These connectors are all analog ways to get video in or out of your computer in a relatively low resolution. With the exception of HD-out, all of these connectors pass standard definition tv signals. All of these connectors (with the exception of composite) also look very similar to one another, so this is a section you'll definitely want to pay close attention to.
Composite output is an analog signal that outputs a standard definition TV resolution. It is compatible with all but the oldest TVs and is the lowest common denominator when it comes to television video inputs.
Composite connectors are getting pretty old, and I would highly recommend getting an S-Video or HD output if you are at all concerned with getting good picture quality on a TV screen. Most newer cards have switched over to at least S-Video (if not HD).
Plain S-Video is still very common on all but the latest video cards and is compatible with all but the cheapest televisions. S-Video outputs the same resolution as composite, but the signal is broken up somewhat differently, and with high quality cables you can see a noticeable difference in picture clarity
If you have a standard definition television, S-Video is a very good option. However component/high-definition connections are preferable if your TV supports them.
S-Video + Composite + HD
Several video cards come with a connector that looks very similar to S-Video, but has 3 extra pins in the center. This connector is a little confusing, because it can be two different connections entirely depending on what your video card manufacturer opted to do with it. On many cards it is an S-Video connection and a composite connection put together, while on other cards it is an S-Video connection and a component/high-definition output.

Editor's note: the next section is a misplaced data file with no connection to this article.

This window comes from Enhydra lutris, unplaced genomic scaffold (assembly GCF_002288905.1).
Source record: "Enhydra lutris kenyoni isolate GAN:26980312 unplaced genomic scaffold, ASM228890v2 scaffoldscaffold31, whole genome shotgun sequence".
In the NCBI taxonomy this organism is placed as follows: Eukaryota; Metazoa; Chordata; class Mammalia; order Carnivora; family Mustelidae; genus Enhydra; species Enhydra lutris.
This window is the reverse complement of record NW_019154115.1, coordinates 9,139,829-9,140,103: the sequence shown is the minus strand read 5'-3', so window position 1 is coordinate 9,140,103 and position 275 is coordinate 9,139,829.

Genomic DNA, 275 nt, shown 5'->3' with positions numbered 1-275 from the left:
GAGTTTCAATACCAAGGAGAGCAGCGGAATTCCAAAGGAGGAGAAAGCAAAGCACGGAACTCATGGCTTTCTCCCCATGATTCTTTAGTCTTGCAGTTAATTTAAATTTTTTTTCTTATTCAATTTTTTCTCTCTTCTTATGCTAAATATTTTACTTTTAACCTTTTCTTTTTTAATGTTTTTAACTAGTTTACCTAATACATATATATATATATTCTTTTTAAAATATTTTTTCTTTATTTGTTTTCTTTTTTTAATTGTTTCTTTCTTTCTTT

The S-Video/Composite version typically includes a small S-Video to Composite converter which will give you a standard composite output. To get S-Video, just plug in a regular s-video cable as usual, the extra 3 pins aren't used. This may require changing a setting or two in your video cards control panel.
For the HD/Component output version, the card will include a small breakout box to support the different connections.
VIVO (Video-In Video-Out)
VIVO connectors are very similar to s-video connectors as well. Not only do they have the extra 3 pins in the middle, but another 2 pins at the bottom for a total of 9 pins.
VIVO connections require some kind of breakout box or dongle to turn this single connector into multiple inputs and outputs. The available connections vary widely from manufacturer to manufacturer. Common configurations include a combination of S-Video and Composite input and output, or S-Video/composite input with HD output.
Some configurations also include the ability to use a regular s-video connector coming straight out of the VIVO port. Have a look around in the control panel for whatever video card you have (ATi CCC, or nVidia control panel) and see what kind of tv-out options it gives you.